Earlier this month, I gave my readers a sneak peek into my story, "A Valuable Trade" for the cancer charity anthology, Seduced by the Game. Since the anthology will be released on April 10th, I'm going to give you another, second excerpt of my story. Enjoy!
I may not be a hockey player, but that doesn’t mean that I don’t know how hard trades are. When I said goodbye to winger Tim Fletcher, it was like I was losing a brother. I may not be a player on the Comets, but the players have always made me feel like I was a part of the team. Like I was one of them. I care about them, and I try to make sure they’re all taken care of. Sure, it’s a part of my job, but Lord knows I don’t just do it because I’m paid to do it; I do it because I want to. I’m like a mother hen keeping her chicks in check. I’m polite and kind, but I can get feisty and sassy if I need to in order to get things done.
So when I meet our newest star at the airport, Bryan Comstock, I can immediately tell that he’s wary about this new city and his new team. I can see it in his slumped posture. He’s a big man—or at least that’s what his bio says. He’s six feet tall and 195 pounds, but he looks smaller as he walks toward me. Of course I’m sad to see Tim go, but he’s not under my wing anymore—so my allegiance stays with the Comets. Now, everything in me is telling me to take care of Bryan and help him adjust to Dallas. My maternal side comes out, and I want to fix whatever’s wrong. After all, I’m a problem solver. I make things better.
Bryan never smiles at me, even though I try my best to make him feel as welcome as he should. We’re all hoping that he’ll lift us out of the slump caused by injuries and fatigue, as well as by a little bit of complacency. As I drive him into the city, I do what I can to break through to him, always by talking about Dallas and the promise of the future of the team as well as his bright potential here—and never talking about the past or Carolina. None of those things matters anymore. I do most of the talking as we cruise down the highway with the windows down; it’s hotter than a goat’s behind in a pepper patch. Before coming to the airport, I had been making sure everything was set up and ready for Bryan’s temporary housing, until he is able to find something of his own, and I am hot, sweaty, and dehydrated from working in this heat.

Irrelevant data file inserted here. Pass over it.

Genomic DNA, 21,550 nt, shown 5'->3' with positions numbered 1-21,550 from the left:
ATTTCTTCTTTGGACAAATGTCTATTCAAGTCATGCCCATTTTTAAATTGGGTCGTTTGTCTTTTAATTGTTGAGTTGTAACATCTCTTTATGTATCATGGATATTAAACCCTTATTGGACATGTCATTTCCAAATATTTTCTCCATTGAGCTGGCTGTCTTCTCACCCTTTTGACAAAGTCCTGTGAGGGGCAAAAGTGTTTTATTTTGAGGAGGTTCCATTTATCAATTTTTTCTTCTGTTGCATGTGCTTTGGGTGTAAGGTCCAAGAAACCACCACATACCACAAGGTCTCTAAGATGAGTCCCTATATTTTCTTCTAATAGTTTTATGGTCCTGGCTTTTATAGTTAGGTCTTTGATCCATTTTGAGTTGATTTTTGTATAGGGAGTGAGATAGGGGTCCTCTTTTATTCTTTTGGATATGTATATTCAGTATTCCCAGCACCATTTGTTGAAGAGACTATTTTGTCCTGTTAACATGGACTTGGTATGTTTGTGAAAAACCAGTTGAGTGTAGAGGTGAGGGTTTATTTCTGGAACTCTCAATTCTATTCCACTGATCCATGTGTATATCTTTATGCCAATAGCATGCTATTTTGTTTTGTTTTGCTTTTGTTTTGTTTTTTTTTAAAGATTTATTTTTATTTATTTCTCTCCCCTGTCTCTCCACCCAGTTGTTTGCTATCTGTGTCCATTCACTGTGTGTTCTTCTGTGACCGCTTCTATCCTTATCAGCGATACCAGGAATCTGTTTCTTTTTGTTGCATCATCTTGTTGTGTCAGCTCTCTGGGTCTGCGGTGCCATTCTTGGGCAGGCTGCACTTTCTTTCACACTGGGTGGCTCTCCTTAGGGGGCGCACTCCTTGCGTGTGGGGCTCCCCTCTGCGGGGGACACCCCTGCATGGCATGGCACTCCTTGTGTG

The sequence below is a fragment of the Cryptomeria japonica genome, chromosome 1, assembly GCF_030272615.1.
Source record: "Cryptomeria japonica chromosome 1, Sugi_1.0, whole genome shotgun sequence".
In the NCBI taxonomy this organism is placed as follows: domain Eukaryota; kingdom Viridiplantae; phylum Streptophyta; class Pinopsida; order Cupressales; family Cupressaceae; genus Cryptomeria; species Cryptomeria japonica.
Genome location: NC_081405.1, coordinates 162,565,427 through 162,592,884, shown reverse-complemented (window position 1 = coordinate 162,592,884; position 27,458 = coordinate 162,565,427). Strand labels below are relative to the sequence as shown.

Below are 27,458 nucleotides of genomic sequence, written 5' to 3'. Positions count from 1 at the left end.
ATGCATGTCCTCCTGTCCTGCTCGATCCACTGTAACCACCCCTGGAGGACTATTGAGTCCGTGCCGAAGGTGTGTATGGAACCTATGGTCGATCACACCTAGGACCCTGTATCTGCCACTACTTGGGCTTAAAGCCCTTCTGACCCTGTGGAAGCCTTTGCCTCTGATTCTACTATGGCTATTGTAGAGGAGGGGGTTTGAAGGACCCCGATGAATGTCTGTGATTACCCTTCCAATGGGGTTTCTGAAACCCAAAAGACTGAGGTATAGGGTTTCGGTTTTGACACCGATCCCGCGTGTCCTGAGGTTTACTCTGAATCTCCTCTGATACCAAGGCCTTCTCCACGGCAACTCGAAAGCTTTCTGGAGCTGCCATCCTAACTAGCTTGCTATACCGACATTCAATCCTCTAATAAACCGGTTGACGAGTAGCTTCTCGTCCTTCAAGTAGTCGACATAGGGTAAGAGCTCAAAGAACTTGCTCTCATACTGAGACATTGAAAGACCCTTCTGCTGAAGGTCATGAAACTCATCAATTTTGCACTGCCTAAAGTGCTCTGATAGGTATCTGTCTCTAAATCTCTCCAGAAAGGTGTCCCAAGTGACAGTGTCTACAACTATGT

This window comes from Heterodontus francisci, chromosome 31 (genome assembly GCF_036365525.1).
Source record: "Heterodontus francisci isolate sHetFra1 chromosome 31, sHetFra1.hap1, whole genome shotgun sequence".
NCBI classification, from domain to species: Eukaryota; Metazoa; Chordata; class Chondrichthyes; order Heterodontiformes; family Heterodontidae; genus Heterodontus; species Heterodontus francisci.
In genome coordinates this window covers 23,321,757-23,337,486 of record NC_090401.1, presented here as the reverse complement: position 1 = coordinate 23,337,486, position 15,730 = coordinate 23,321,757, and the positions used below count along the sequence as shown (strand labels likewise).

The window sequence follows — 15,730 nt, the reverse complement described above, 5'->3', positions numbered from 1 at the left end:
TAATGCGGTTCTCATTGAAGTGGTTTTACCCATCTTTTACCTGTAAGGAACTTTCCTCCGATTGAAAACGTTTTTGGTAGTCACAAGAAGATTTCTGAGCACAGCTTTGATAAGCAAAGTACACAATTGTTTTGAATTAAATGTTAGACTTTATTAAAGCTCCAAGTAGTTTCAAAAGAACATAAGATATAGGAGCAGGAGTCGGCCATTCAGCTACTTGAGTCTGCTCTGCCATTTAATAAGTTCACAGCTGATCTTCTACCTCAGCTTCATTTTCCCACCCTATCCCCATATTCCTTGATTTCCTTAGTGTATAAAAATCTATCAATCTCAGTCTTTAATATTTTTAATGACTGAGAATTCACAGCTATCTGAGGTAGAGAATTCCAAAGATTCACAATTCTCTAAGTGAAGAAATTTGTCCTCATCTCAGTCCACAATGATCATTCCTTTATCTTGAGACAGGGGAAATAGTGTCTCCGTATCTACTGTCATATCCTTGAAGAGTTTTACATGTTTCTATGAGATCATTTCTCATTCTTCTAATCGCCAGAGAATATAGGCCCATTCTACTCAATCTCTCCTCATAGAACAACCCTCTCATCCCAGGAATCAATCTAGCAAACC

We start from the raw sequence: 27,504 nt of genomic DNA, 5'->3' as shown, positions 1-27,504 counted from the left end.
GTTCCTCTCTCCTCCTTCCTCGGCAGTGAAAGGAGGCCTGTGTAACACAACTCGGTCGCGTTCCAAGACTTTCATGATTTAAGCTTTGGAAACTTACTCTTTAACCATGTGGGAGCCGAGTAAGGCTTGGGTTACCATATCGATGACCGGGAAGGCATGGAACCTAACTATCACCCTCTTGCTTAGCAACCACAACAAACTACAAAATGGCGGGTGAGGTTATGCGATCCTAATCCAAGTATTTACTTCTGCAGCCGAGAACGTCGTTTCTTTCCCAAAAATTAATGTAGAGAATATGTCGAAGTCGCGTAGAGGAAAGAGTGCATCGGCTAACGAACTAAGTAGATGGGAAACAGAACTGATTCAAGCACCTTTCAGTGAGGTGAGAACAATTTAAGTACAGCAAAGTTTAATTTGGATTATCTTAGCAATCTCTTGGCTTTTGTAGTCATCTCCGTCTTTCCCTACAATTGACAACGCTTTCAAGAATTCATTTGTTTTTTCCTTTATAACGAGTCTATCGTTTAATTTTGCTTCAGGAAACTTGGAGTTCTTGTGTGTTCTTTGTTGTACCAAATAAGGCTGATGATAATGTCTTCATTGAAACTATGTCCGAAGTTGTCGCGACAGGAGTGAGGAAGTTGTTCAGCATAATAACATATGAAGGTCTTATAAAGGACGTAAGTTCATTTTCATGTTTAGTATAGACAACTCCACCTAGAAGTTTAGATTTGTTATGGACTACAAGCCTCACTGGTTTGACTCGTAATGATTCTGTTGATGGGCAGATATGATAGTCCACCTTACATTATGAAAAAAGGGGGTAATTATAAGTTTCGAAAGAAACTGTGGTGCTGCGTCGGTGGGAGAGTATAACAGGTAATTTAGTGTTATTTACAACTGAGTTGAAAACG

I really didn’t know who this guy was before the trade. We played the Tornadoes months ago and won, but I don’t remember much out of that game. Especially Bryan Comstock, who I wouldn’t have recognized if I hadn’t been shown his picture before being sent to the airport by management to pick him up. Physically, there’s not much that makes him stand out. He has brownish hair cropped close to his head, brown eyes, and thin pink lips. He’d be handsome if he smiled, but he doesn’t look like he does much of that.
Bryan looks stoic but also a little queasy, I think. It had been a big day for him, with getting the news and all. I know that Tim was taken aback, too. It’s hard to start over in a new city alone, but that’s why I’m helping: to ease the transition. When we get to the small townhouse where he’ll be staying—bought by the Comets for instances just like this, conveniently complete with a car in the driveway for him to use—I help him bring his bag inside and give him a brief tour before telling him that directions to the American Airlines Center are printed out and on the passenger seat of the car.
“And the keys are on the counter. So you’re all set,” I tell him. “Coach said not to worry about trying to figure out our system yet—we’re just gonna let you play your game, and we’ll see what you’ve got. I know I’m excited to see how it goes.”
He nods, but he doesn’t look excited. I wish I could make him see that this is going to be good for him. I want to tell him that he’s going to fit in well here. I want to tell him that he’s a top-four defenseman, and that’s where he’ll be put here in Dallas. He was on the third pairing in Carolina, always held back by the bigger names on the Tornadoes’ roster. He wouldn’t have been able to show off his skills like he can here in Dallas. He’ll get more minutes, he’ll get more chances, and he’ll make a bigger splash.
But I feel like even if I tell him all that, he won’t believe me. So I don’t bother to say those things. Instead, I reach out and touch his arm. I make sure he has my card so he can call if he has any questions about the team’s routine or about Dallas in general, but he doesn’t even glance at it before he shoves it in his pocket and just nods at me. So I then tell him that I’ll see him around the rink and leave him there for the afternoon to get acclimated to his new, albeit temporary, home in Texas.
Lord knows I’ve got my hands full of stuff to do back at the arena, so I leave Bryan and head back home so I can shower and change into appropriate work attire before going back into the office. It’s a lot of work, taking care of my Comets, but I can’t imagine doing anything else.